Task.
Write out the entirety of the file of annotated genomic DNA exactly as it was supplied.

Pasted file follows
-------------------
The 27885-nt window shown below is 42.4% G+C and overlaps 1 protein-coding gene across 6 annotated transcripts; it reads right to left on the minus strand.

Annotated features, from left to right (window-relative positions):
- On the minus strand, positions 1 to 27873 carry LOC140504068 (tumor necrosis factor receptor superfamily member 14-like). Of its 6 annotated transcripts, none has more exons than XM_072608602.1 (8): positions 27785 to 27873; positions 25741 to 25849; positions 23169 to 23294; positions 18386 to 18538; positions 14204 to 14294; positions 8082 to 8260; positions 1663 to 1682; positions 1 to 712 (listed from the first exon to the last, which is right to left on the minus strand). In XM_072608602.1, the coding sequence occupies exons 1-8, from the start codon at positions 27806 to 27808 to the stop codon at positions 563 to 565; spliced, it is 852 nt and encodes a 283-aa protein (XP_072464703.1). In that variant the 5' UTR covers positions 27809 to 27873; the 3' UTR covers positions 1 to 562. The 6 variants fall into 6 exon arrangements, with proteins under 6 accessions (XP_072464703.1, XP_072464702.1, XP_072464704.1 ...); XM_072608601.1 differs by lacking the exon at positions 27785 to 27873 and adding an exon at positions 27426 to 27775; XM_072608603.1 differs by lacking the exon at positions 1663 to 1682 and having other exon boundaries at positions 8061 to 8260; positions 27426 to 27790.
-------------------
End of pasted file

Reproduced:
The 27885-nt window shown below is 42.4% G+C and overlaps 1 protein-coding gene across 6 annotated transcripts; it reads right to left on the minus strand.

Annotated features, from left to right (window-relative positions):
- On the minus strand, positions 1 to 27873 carry LOC140504068 (tumor necrosis factor receptor superfamily member 14-like). Of its 6 annotated transcripts, none has more exons than XM_072608602.1 (8): positions 27785 to 27873; positions 25741 to 25849; positions 23169 to 23294; positions 18386 to 18538; positions 14204 to 14294; positions 8082 to 8260; positions 1663 to 1682; positions 1 to 712 (listed from the first exon to the last, which is right to left on the minus strand). In XM_072608602.1, the coding sequence occupies exons 1-8, from the start codon at positions 27806 to 27808 to the stop codon at positions 563 to 565; spliced, it is 852 nt and encodes a 283-aa protein (XP_072464703.1). In that variant the 5' UTR covers positions 27809 to 27873; the 3' UTR covers positions 1 to 562. The 6 variants fall into 6 exon arrangements, with proteins under 6 accessions (XP_072464703.1, XP_072464702.1, XP_072464704.1 ...); XM_072608601.1 differs by lacking the exon at positions 27785 to 27873 and adding an exon at positions 27426 to 27775; XM_072608603.1 differs by lacking the exon at positions 1663 to 1682 and having other exon boundaries at positions 8061 to 8260; positions 27426 to 27790.